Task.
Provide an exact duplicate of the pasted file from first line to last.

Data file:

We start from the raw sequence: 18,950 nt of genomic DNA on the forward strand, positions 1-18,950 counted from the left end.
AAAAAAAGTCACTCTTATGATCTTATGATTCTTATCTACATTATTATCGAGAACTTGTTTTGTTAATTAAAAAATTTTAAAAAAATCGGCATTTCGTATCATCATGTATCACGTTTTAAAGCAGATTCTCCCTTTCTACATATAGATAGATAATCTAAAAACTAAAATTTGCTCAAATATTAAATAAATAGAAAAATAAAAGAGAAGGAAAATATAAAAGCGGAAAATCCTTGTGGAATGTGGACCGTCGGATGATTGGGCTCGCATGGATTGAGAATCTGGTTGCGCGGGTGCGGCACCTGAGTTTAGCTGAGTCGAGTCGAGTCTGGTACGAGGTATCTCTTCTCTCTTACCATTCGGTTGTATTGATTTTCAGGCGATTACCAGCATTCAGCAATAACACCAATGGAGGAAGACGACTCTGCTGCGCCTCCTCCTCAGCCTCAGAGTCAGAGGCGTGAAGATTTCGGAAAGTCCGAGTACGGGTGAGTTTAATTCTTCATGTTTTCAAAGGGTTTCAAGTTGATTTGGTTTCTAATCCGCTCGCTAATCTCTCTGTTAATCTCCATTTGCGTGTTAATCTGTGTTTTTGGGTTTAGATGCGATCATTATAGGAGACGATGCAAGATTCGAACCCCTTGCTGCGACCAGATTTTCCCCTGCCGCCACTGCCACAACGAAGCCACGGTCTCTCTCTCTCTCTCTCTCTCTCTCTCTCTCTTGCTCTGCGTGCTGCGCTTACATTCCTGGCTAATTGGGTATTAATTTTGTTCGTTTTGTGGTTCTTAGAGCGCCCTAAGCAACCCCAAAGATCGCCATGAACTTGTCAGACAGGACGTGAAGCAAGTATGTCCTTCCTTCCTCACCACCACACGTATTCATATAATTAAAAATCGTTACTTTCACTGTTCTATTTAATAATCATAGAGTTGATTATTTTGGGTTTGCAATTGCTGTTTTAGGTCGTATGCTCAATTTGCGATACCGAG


We start from the raw sequence: 18,950 nt of genomic DNA on the forward strand, positions 1-18,950 counted from the left end.
AAAAAAAGTCACTCTTATGATCTTATGATTCTTATCTACATTATTATCGAGAACTTGTTTTGTTAATTAAAAAATTTTAAAAAAATCGGCATTTCGTATCATCATGTATCACGTTTTAAAGCAGATTCTCCCTTTCTACATATAGATAGATAATCTAAAAACTAAAATTTGCTCAAATATTAAATAAATAGAAAAATAAAAGAGAAGGAAAATATAAAAGCGGAAAATCCTTGTGGAATGTGGACCGTCGGATGATTGGGCTCGCATGGATTGAGAATCTGGTTGCGCGGGTGCGGCACCTGAGTTTAGCTGAGTCGAGTCGAGTCTGGTACGAGGTATCTCTTCTCTCTTACCATTCGGTTGTATTGATTTTCAGGCGATTACCAGCATTCAGCAATAACACCAATGGAGGAAGACGACTCTGCTGCGCCTCCTCCTCAGCCTCAGAGTCAGAGGCGTGAAGATTTCGGAAAGTCCGAGTACGGGTGAGTTTAATTCTTCATGTTTTCAAAGGGTTTCAAGTTGATTTGGTTTCTAATCCGCTCGCTAATCTCTCTGTTAATCTCCATTTGCGTGTTAATCTGTGTTTTTGGGTTTAGATGCGATCATTATAGGAGACGATGCAAGATTCGAACCCCTTGCTGCGACCAGATTTTCCCCTGCCGCCACTGCCACAACGAAGCCACGGTCTCTCTCTCTCTCTCTCTCTCTCTCTCTCTCTTGCTCTGCGTGCTGCGCTTACATTCCTGGCTAATTGGGTATTAATTTTGTTCGTTTTGTGGTTCTTAGAGCGCCCTAAGCAACCCCAAAGATCGCCATGAACTTGTCAGACAGGACGTGAAGCAAGTATGTCCTTCCTTCCTCACCACCACACGTATTCATATAATTAAAAATCGTTACTTTCACTGTTCTATTTAATAATCATAGAGTTGATTATTTTGGGTTTGCAATTGCTGTTTTAGGTCGTATGCTCAATTTGCGATACCGAG